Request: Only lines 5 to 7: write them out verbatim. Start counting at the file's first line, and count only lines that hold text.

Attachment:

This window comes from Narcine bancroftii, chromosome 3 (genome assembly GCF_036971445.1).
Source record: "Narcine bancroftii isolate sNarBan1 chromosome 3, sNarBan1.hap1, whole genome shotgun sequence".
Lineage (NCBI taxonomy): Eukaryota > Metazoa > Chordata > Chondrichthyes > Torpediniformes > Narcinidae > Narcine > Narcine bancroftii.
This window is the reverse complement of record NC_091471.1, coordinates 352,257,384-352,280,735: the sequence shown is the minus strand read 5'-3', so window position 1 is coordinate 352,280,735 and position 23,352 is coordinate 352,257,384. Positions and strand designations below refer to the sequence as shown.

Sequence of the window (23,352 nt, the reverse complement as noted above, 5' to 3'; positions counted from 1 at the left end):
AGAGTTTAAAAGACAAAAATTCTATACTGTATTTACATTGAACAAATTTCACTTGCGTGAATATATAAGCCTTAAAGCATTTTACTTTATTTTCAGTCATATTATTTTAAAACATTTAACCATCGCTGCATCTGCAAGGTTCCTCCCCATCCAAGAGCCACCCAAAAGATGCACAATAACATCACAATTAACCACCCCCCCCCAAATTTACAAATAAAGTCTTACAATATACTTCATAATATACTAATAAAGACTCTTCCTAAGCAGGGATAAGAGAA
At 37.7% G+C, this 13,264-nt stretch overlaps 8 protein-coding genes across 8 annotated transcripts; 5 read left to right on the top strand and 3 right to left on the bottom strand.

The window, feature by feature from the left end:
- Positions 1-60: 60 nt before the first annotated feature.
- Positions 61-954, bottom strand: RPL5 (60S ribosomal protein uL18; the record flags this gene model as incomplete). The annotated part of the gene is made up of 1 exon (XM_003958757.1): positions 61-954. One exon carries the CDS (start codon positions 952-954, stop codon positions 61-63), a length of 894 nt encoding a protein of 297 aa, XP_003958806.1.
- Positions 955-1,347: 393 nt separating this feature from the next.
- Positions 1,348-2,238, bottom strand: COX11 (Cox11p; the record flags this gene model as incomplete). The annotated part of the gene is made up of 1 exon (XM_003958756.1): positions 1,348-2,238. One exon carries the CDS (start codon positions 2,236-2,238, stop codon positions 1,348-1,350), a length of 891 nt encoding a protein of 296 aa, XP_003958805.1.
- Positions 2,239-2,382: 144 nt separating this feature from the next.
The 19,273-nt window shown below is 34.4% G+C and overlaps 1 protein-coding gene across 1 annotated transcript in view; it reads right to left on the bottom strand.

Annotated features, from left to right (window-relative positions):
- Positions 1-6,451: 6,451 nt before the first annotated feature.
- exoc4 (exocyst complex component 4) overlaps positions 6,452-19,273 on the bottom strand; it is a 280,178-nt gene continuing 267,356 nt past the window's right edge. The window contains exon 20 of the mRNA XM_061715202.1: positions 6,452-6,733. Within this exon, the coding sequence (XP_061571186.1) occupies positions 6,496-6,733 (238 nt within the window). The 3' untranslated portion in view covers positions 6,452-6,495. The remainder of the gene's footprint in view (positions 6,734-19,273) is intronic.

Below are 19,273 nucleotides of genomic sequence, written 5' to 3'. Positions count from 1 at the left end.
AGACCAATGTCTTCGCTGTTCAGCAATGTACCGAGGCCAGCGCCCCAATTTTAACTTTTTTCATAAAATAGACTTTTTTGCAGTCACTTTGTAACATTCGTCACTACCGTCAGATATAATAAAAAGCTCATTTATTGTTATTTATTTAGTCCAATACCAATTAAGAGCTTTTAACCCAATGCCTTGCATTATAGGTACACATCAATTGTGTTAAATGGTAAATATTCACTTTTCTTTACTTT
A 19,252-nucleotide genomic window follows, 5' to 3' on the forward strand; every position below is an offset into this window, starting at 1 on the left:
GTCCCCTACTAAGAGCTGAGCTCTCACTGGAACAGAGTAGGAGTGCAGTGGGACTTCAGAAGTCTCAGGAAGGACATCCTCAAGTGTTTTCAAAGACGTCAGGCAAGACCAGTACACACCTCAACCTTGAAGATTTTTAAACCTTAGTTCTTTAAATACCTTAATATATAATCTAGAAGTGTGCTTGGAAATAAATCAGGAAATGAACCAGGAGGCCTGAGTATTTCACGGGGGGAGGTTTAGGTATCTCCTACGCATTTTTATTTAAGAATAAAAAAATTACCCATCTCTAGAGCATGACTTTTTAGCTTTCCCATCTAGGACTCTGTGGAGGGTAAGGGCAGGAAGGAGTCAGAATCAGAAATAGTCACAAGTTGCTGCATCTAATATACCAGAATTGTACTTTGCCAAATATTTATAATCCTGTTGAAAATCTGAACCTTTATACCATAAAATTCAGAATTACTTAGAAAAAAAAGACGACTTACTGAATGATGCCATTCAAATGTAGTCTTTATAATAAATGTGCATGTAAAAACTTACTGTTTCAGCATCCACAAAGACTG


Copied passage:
Sequence of the window (23,352 nt, the reverse complement as noted above, 5' to 3'; positions counted from 1 at the left end):
AGAGTTTAAAAGACAAAAATTCTATACTGTATTTACATTGAACAAATTTCACTTGCGTGAATATATAAGCCTTAAAGCATTTTACTTTATTTTCAGTCATATTATTTTAAAACATTTAACCATCGCTGCATCTGCAAGGTTCCTCCCCATCCAAGAGCCACCCAAAAGATGCACAATAACATCACAATTAACCACCCCCCCCCAAATTTACAAATAAAGTCTTACAATATACTTCATAATATACTAATAAAGACTCTTCCTAAGCAGGGATAAGAGAA
At 37.7% G+C, this 13,264-nt stretch overlaps 8 protein-coding genes across 8 annotated transcripts; 5 read left to right on the top strand and 3 right to left on the bottom strand.